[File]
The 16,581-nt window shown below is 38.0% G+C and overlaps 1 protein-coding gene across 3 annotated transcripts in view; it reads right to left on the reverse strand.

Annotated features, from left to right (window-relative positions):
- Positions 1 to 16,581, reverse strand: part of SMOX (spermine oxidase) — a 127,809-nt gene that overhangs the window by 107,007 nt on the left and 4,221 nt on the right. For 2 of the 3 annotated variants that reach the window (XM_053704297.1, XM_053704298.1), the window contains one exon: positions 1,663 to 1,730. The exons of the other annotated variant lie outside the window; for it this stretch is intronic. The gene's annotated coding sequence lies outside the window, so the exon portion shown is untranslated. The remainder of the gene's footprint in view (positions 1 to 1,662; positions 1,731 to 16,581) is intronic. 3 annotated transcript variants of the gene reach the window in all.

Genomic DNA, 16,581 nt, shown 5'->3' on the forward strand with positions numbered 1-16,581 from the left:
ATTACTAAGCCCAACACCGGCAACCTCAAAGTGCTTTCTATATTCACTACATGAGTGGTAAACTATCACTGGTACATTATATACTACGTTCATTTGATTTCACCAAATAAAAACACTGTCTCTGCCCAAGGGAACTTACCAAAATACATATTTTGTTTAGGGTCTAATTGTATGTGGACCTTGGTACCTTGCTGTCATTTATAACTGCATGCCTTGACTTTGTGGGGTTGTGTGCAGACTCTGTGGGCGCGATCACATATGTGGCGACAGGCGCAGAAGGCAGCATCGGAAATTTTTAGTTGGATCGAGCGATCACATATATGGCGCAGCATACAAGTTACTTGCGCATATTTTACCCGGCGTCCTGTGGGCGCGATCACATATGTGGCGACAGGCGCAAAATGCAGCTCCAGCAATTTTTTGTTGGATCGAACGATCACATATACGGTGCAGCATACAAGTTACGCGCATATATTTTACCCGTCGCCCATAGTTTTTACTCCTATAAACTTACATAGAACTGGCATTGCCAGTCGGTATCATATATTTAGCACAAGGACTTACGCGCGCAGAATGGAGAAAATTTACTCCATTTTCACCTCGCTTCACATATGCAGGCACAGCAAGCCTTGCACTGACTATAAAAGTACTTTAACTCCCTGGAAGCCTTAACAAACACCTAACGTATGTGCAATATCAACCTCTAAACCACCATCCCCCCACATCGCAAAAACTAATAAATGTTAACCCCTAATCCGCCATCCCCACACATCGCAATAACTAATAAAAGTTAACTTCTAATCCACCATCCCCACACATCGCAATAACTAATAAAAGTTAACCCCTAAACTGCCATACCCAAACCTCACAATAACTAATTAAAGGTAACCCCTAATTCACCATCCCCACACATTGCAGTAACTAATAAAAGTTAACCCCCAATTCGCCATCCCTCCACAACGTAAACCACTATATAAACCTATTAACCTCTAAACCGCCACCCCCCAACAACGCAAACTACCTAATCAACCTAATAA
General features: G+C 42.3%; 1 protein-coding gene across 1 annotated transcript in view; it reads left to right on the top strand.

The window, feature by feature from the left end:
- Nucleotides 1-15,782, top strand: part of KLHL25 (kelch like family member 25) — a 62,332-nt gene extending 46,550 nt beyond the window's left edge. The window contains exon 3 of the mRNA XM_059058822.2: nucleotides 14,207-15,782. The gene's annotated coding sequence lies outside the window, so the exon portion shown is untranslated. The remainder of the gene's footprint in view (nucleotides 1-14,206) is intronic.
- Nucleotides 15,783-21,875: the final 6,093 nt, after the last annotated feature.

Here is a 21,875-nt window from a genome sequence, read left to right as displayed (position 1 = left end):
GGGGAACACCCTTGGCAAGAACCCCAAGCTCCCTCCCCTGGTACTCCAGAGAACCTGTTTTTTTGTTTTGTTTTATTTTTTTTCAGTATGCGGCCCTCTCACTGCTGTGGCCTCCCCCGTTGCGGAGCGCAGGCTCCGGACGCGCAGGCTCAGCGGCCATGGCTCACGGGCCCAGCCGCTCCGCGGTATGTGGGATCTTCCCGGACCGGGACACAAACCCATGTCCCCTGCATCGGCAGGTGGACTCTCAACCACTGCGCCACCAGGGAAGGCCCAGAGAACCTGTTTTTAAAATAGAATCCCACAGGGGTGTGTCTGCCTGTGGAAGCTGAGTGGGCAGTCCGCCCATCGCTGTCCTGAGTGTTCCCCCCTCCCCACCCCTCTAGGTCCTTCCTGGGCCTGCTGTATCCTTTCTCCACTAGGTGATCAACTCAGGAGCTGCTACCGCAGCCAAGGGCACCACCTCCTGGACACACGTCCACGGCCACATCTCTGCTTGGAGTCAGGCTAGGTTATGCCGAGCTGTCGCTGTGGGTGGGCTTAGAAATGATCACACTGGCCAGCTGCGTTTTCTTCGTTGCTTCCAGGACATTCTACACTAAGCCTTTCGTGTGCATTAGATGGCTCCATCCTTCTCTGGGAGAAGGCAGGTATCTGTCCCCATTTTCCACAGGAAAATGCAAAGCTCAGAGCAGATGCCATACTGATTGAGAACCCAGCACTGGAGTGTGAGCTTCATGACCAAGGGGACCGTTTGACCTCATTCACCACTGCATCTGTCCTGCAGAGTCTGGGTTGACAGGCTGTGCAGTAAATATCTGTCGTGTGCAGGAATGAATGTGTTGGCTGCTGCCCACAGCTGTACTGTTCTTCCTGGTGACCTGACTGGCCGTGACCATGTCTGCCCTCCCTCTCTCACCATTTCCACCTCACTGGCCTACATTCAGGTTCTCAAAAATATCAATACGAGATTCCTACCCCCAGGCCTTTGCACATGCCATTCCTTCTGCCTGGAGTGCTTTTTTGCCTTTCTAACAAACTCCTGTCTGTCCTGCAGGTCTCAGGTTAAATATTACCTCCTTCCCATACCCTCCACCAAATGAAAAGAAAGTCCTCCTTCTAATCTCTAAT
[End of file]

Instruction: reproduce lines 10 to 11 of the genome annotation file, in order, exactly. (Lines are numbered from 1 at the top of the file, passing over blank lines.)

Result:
Here is a 21,875-nt window from a genome sequence, read left to right as displayed (position 1 = left end):
GGGGAACACCCTTGGCAAGAACCCCAAGCTCCCTCCCCTGGTACTCCAGAGAACCTGTTTTTTTGTTTTGTTTTATTTTTTTTCAGTATGCGGCCCTCTCACTGCTGTGGCCTCCCCCGTTGCGGAGCGCAGGCTCCGGACGCGCAGGCTCAGCGGCCATGGCTCACGGGCCCAGCCGCTCCGCGGTATGTGGGATCTTCCCGGACCGGGACACAAACCCATGTCCCCTGCATCGGCAGGTGGACTCTCAACCACTGCGCCACCAGGGAAGGCCCAGAGAACCTGTTTTTAAAATAGAATCCCACAGGGGTGTGTCTGCCTGTGGAAGCTGAGTGGGCAGTCCGCCCATCGCTGTCCTGAGTGTTCCCCCCTCCCCACCCCTCTAGGTCCTTCCTGGGCCTGCTGTATCCTTTCTCCACTAGGTGATCAACTCAGGAGCTGCTACCGCAGCCAAGGGCACCACCTCCTGGACACACGTCCACGGCCACATCTCTGCTTGGAGTCAGGCTAGGTTATGCCGAGCTGTCGCTGTGGGTGGGCTTAGAAATGATCACACTGGCCAGCTGCGTTTTCTTCGTTGCTTCCAGGACATTCTACACTAAGCCTTTCGTGTGCATTAGATGGCTCCATCCTTCTCTGGGAGAAGGCAGGTATCTGTCCCCATTTTCCACAGGAAAATGCAAAGCTCAGAGCAGATGCCATACTGATTGAGAACCCAGCACTGGAGTGTGAGCTTCATGACCAAGGGGACCGTTTGACCTCATTCACCACTGCATCTGTCCTGCAGAGTCTGGGTTGACAGGCTGTGCAGTAAATATCTGTCGTGTGCAGGAATGAATGTGTTGGCTGCTGCCCACAGCTGTACTGTTCTTCCTGGTGACCTGACTGGCCGTGACCATGTCTGCCCTCCCTCTCTCACCATTTCCACCTCACTGGCCTACATTCAGGTTCTCAAAAATATCAATACGAGATTCCTACCCCCAGGCCTTTGCACATGCCATTCCTTCTGCCTGGAGTGCTTTTTTGCCTTTCTAACAAACTCCTGTCTGTCCTGCAGGTCTCAGGTTAAATATTACCTCCTTCCCATACCCTCCACCAAATGAAAAGAAAGTCCTCCTTCTAATCTCTAAT